Arthur J. Goldberg by David Stebenne
New Deal Liberal

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Synopsis

This book is the first biography ever written of Arthur J. Goldberg, the former labor lawyer, Secretary of Labor under Kennedy, and Supreme Court justice (which post he resigned at the request of Lyndon Johnson to become U.S. Ambassador to the United Nations), who played a leading role in American political life from World War II until the end of the 1960s. Goldberg, who never wrote memoirs himself, shared his thoughts about his life and work with Stebenne in a series of conversations, which took place occasionally from the fall of 1981 through to Goldberg's death in 1990. He also allowed Stebenne access to his papers, including those held under seal in presidential libraries and at the Library of Congress. Based upon these unique sources and written to be accessible to a wide audience, Arthur J. Goldberg is both the story of a leading American liberal and a history of modern American liberalism.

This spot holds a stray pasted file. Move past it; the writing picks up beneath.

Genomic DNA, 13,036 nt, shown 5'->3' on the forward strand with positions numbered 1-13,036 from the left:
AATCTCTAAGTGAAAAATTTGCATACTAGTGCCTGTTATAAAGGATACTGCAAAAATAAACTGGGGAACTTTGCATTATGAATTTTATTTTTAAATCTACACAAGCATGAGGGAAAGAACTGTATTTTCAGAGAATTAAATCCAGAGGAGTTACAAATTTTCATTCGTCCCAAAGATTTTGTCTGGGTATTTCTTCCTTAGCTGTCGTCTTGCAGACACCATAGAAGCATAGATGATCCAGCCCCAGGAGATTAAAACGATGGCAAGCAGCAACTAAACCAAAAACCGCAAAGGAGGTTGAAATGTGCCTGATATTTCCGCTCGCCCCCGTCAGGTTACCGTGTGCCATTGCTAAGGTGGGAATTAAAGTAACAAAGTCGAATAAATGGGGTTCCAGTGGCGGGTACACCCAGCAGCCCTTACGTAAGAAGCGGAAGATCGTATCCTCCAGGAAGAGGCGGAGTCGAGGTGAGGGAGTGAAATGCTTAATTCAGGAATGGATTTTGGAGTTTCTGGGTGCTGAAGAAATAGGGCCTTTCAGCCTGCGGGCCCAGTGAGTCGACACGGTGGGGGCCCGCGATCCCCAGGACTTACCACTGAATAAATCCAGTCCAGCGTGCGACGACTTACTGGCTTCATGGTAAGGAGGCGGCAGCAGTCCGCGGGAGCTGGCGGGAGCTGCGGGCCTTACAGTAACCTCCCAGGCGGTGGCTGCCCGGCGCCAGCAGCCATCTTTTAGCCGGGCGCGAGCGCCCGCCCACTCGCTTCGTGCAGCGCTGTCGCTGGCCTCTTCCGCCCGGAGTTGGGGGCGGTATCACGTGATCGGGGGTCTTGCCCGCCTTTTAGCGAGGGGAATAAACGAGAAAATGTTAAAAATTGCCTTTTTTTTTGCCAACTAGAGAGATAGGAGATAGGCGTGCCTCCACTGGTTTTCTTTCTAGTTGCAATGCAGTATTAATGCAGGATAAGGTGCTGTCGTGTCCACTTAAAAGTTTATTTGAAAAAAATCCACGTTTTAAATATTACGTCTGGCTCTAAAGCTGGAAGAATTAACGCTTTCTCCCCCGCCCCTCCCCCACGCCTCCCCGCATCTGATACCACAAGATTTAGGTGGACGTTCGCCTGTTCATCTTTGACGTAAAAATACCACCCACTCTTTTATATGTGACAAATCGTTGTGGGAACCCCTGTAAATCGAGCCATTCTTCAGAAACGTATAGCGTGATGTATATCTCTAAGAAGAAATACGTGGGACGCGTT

About David Stebenne

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David Stebenne is at Ohio State University.
 
Published May 30, 1996 by Oxford University Press. 576 pages
Genres: Biographies & Memoirs, Business & Economics, History, Political & Social Sciences. Non-fiction

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From his upbringing, Stebenne writes, Goldberg acquired a distrust of large corporations and ``long-established elites and their culture.'' Thus, after excelling at Northwestern University Law School and after initially pursuing a conventional practice with corporate clients, he became active in ...

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